Back in April, I attended a press event at Facebook’s Silicon Valley headquarters, at which Mark Zuckerberg rhapsodized about the company’s new data center in Prineville, Oregon -- the first one it built for itself. It was interesting. But it wasn’t nearly as interesting as visiting the Prineville facility for myself, which I got to do this week along with a few other journalists. It’s the place where Facebook lives -- and an awful lot of effort goes into making sure that the site loads up quickly and reliably every time every one of those 800 million active users pays a visit.
It may take a lot of effort to make Facebook hum, but it doesn’t take a lot of people on site in Prineville. The 333,400-square foot facility has tens of thousands of servers -- Facebook would prefer not to get any more specific than that -- but it takes only 55 people to run it, about half of whom are involved in security. (On the other hand, the construction project created 1400 temporary jobs.) Still, the arrival of a Silicon Valley giant has had a big impact on Prineville, a small community smack-dab in the middle of Oregon in an area once called “the Tibet of North America,” and until recently best known as the former headquarters of the Les Schwab tire store empire.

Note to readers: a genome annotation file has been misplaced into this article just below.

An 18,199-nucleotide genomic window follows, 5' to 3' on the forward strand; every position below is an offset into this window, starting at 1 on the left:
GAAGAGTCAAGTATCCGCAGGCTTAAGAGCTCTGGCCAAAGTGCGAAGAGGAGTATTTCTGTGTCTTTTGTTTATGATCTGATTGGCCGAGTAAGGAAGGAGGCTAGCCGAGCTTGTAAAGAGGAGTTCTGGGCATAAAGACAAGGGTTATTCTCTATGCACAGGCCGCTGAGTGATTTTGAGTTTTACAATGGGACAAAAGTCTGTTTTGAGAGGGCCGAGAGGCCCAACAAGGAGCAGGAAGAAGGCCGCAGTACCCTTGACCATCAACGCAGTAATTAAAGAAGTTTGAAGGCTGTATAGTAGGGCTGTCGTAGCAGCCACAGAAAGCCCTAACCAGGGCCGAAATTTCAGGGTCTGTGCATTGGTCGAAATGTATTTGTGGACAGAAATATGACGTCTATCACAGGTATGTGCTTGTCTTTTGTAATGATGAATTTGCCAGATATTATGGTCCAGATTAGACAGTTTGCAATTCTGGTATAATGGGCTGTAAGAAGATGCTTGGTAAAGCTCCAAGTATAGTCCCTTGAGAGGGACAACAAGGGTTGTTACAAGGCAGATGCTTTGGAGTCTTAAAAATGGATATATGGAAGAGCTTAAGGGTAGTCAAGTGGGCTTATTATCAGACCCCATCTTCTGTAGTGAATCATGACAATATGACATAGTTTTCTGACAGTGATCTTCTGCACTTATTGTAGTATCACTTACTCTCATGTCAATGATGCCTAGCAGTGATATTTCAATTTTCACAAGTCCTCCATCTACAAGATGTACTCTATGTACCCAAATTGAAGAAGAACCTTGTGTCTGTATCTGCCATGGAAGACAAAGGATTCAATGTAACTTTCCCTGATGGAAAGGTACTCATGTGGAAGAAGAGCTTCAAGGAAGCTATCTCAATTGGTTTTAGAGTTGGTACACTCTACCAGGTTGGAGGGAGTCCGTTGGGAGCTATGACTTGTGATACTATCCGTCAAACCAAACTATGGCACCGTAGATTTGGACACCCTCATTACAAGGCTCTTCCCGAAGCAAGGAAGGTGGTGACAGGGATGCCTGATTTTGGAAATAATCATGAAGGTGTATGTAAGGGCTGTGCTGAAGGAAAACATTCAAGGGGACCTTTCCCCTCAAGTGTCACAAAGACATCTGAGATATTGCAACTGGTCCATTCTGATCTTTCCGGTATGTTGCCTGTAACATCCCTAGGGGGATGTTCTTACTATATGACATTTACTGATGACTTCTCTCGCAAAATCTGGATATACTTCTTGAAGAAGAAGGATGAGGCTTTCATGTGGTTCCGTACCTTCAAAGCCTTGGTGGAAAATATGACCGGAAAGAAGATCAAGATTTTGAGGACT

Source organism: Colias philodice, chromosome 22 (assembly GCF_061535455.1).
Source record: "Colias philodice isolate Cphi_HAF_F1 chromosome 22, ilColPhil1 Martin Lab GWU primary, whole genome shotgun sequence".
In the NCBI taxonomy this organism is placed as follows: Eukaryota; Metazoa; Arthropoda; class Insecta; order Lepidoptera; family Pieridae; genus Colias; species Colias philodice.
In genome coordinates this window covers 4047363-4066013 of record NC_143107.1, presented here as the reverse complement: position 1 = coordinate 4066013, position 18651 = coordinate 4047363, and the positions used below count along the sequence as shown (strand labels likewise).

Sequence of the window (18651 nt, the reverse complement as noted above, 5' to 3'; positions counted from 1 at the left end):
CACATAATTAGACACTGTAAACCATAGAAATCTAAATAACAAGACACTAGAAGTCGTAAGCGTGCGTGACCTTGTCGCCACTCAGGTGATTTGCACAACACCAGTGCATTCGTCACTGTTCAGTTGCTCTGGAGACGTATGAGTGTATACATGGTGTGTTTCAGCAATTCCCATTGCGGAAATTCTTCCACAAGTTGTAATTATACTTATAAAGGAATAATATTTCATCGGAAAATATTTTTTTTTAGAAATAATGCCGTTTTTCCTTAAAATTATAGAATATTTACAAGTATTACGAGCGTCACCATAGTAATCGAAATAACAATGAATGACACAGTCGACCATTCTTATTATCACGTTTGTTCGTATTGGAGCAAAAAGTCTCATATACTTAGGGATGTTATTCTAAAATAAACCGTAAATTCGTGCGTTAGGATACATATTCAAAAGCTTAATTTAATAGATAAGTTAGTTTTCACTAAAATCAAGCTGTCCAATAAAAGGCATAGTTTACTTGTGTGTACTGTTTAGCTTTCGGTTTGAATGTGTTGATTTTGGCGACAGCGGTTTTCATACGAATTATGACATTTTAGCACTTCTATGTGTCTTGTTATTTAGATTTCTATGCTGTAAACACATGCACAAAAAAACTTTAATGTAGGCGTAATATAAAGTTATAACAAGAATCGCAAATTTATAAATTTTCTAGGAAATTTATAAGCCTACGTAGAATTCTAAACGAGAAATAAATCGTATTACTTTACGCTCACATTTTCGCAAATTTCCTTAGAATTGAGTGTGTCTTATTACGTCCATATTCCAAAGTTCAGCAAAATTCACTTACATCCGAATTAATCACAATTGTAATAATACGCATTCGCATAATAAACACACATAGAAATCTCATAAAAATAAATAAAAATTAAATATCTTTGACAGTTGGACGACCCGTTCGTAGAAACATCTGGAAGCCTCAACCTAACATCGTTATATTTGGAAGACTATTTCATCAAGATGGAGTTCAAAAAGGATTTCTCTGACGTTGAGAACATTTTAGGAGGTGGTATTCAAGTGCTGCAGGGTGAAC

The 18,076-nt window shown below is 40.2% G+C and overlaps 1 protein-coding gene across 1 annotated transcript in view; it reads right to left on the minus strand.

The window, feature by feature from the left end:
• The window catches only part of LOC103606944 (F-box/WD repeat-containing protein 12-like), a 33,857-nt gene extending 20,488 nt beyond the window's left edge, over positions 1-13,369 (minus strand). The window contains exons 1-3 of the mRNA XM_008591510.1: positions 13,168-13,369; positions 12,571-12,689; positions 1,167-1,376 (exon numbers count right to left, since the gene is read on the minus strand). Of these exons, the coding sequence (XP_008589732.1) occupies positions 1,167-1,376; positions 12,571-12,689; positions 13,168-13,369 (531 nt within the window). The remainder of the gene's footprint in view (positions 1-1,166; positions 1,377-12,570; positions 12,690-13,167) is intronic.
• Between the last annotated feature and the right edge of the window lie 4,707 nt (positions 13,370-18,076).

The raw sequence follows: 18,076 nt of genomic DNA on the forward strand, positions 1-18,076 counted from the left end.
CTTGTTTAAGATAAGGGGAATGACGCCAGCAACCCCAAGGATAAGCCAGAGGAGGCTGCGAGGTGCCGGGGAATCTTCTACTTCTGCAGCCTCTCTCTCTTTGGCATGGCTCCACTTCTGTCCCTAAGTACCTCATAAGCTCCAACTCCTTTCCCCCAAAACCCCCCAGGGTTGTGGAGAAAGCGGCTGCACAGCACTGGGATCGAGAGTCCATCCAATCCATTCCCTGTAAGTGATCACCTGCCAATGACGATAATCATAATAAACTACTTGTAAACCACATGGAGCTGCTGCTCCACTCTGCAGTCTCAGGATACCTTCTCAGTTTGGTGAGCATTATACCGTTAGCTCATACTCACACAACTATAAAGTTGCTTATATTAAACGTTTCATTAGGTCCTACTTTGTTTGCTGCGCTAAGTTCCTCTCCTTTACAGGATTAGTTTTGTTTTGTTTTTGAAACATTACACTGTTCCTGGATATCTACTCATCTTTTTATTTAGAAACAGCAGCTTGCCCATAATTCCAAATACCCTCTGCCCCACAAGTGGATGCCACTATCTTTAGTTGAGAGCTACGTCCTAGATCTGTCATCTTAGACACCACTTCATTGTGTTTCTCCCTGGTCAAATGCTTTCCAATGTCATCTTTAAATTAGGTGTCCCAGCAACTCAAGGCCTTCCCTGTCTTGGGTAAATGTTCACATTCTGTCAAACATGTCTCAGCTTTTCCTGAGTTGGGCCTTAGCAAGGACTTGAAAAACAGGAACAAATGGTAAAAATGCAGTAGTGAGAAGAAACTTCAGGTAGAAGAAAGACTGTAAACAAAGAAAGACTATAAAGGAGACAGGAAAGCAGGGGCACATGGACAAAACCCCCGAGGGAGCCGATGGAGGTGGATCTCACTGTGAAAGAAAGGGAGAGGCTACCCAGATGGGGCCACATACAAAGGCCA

Our tour was led by Ken Patchett, the Prineville site manager, and a veteran of data centers operated by Google, Microsoft, and Compaq. Here are some photographic highlights; you’ll see him in a couple of the pictures.
Behold the napkin where the idea that became the Prineville data center was first sketched out.
Patchett stressed to us that it’s crucial that Facebook and Prineville form a bond, so that nobody in town perceives the social-networking giant as an interloper from the big city. The Prineville facility is full of vintage photos of local citizens, such as these gents posing with Old Scout, an Oldsmobile that was the first car to reach the area.
A modern item of Prineville memorabilia: A Facebook quilt made by quilters at the Prineville Senior Center, showing how Facebook connects the world.